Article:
How fast do DNS enteries apply?
For new DNS enteries, you can see the effect immediately (and sometimes not).
test.infotinks.com which was a cname change to www.google.com (so everytime i went to test.infotinks.com it would go to google – just for kicks). That change was instant.
Setting up graph.infotinks.com, which im sure is a new subdomain, took 2 to 3 hours. (i even timed it)
On changed DNS enteries (pointing new hostname to new IP) might take a moment, as old DNS cache has to clear out and flush out. Thats where the TTL field comes in. Hopefully its not too long on everything (yet long enough to ensure security, imagine if it was instant, and someone gained access to your DNS and changed it to point to their servers, the seemless repointing to the new servers would be determental to businesses – some services like certain Apache websites that use virtual hosts or SSL certs depend on good DNS enteries, so having that extra hour or day to fix or awknowledge the issue can save someones business – either way if that happens you can always circumvent that with your own static hosts file enteries)
Good info from other sites…
Any time that DNS changes are made (on any level), you need to wait for propagation to complete. Propagation usually takes around 24 hours but is never usually more than 48. During propagation, traffic may come to either location. One person may see the new server while someone else sees the old one. Also, yourdomain.name may work while www.yourdomain.name does not. All of this is normal during propagation.
To speed things up on the internet, the Internet Server Provider (ISP) caches their DNS records. They create their own copy of the master record, and access it locally to search for website, each time someone tries to view it. This procedure speeds up internet activity, reduces the traffic and thus help the ISP work faster.
Each ISP caches the DNS record and updates it every few days. Each ISP has their own standard time frame to update the cache DNS record. This delay from your ISP will prevent you from viewing your website. This process is know as DNS propagation delay. The slow updating of the server cache is called propagation. The DNS information for your domain gets propagated across all server’s on the web. After this propagation completes your website will be accessible to everyone on the internet.
In short, DNS propagation depends upon how frequently the DNS master cache nameservers of your ISP are refreshed.
So how fast do changes occur? (good answer on http://www.webhostingtalk.com/showthread.php?t=728168)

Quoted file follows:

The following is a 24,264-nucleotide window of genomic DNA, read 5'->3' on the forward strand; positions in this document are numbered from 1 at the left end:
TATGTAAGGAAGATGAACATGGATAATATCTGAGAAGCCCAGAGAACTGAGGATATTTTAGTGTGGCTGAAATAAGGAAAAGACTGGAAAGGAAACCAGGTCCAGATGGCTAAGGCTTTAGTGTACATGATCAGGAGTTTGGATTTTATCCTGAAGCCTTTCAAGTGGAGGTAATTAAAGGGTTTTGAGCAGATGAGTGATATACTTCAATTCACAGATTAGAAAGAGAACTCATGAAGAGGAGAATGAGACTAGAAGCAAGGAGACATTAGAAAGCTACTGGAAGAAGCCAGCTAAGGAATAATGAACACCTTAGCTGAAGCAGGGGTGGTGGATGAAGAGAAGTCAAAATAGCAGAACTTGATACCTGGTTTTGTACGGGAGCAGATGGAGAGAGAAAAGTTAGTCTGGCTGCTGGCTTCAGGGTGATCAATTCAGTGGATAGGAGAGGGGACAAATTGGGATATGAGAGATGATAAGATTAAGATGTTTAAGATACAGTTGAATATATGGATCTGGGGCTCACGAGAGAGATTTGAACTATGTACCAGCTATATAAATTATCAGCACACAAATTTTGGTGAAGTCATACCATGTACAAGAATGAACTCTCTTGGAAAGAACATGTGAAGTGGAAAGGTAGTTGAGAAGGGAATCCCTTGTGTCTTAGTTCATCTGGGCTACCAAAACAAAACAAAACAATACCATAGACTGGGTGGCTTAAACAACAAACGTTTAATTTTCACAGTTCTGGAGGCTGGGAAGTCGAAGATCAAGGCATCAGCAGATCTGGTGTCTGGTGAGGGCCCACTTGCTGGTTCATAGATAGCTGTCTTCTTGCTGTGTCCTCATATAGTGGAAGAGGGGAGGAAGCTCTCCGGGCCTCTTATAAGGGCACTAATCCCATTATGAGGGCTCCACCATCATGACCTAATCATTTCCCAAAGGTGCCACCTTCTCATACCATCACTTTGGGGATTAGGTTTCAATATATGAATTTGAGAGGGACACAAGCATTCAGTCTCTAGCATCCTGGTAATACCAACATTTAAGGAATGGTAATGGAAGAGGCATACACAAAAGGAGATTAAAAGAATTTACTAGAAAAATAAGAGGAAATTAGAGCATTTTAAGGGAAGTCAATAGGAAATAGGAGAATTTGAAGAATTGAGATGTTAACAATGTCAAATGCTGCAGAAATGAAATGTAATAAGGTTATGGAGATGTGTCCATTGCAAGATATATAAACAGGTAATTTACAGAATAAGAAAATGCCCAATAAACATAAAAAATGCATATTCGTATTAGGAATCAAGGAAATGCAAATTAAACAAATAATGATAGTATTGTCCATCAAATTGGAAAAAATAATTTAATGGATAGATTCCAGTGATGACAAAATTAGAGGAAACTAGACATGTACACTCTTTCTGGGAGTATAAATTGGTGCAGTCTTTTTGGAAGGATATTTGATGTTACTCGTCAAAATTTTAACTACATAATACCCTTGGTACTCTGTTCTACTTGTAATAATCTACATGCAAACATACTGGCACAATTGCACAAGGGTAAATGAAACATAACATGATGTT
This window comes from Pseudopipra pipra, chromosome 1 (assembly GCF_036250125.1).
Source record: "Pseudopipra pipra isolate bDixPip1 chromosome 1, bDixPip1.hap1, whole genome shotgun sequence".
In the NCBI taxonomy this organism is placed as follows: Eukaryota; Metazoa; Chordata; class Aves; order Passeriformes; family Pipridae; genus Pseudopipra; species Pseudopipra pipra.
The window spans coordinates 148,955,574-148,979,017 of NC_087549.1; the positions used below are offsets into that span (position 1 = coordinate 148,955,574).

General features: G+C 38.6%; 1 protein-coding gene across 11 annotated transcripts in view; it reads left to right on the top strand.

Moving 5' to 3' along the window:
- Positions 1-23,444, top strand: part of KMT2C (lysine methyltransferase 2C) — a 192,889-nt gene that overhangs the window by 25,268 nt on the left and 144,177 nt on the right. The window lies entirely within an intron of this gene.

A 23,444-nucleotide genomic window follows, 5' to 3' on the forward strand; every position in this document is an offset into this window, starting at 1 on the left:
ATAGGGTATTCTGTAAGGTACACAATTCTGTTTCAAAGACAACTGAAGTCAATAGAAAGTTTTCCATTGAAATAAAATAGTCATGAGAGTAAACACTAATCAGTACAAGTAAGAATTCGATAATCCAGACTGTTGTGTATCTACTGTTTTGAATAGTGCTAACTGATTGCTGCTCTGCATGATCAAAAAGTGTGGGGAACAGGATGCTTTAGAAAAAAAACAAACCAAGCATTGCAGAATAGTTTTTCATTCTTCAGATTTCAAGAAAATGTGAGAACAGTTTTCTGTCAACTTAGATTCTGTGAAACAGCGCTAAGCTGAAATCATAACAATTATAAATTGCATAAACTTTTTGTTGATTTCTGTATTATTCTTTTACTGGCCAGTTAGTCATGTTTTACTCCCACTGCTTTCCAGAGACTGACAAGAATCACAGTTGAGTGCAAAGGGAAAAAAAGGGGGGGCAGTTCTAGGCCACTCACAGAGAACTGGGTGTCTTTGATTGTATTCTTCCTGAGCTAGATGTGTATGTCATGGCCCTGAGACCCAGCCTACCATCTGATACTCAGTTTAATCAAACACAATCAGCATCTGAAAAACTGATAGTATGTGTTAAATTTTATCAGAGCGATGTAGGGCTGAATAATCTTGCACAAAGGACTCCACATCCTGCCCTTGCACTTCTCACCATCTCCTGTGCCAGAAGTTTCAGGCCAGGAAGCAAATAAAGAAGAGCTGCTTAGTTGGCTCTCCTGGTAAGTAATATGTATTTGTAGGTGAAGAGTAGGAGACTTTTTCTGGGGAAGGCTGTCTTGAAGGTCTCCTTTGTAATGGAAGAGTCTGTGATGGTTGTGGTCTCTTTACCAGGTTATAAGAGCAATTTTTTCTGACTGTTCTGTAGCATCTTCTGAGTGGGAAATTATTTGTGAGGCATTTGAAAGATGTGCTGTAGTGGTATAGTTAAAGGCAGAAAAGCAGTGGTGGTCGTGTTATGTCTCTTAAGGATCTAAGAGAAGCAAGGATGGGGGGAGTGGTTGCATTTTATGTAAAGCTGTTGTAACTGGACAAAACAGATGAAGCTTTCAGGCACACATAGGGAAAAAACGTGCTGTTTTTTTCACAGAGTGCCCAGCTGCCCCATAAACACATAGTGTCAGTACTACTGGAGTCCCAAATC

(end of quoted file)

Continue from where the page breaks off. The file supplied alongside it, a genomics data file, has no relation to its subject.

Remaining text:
The timing of DNS changes vary from registrar to registrar. Some registrars, like NameCheap, are almost immediate.
The second part of the equation, is individual ISP’s. Alot of them cache A Records, so DNS changes are not felt immediately.
Last but not least, even your computer can cache an A Record. This can be resolved by closing any open browsers, and flushing the DNS. It won’t help if your ISP is still caching the old record though.
Sometimes things can be sped up if you ask your old host to update their DNS and point your domain to the new IP address. At the same time, you can login to your domain registrar and update the nameservers.
You can rent a dedicated IP from your Web Host, or even your own ISP (if your running your own server).
More good answers here? (info from here: http://support.launchrock.co/knowledgebase/articles/93950-what-is-dns-propagation-and-why-can-it-take-up-to)
What is DNS propagation?
To make viewing the web faster for their customers, ISPs cache all of their DNS records. This caching process is called Propagation.
Caching means that the ISPs read and display websites from their local files instead of looking them up on the Internet each time their customers want to view a website. This is similar, on a massive scale, to the way the browser on your computer caches websites to speed up browsing.
Propagation ultimately speeds up web surfing by
- speeding up the return time it takes for a web browser to request a domain look-up and get an answer
- reducing the amount of traffic on the web therefore giving it the ability to work faster.
Why does propagation take so long?
The reason it takes so long for your LaunchRock (or any website) to be visible to everyone once you launch it, is that each ISP has an automated process that updates and caches DNS records every few days. Until their cache is reset, it will not display your launched website. There is not any kind of standard for this process, and they can set propagation time anywhere from a few hours up to 72.
Can you speed the process up?
Unfortunately, no. There is nothing that you, LaunchRock or anyone else can do to reduce DNS propagation time. It is simply a case of waiting for this automated process to complete.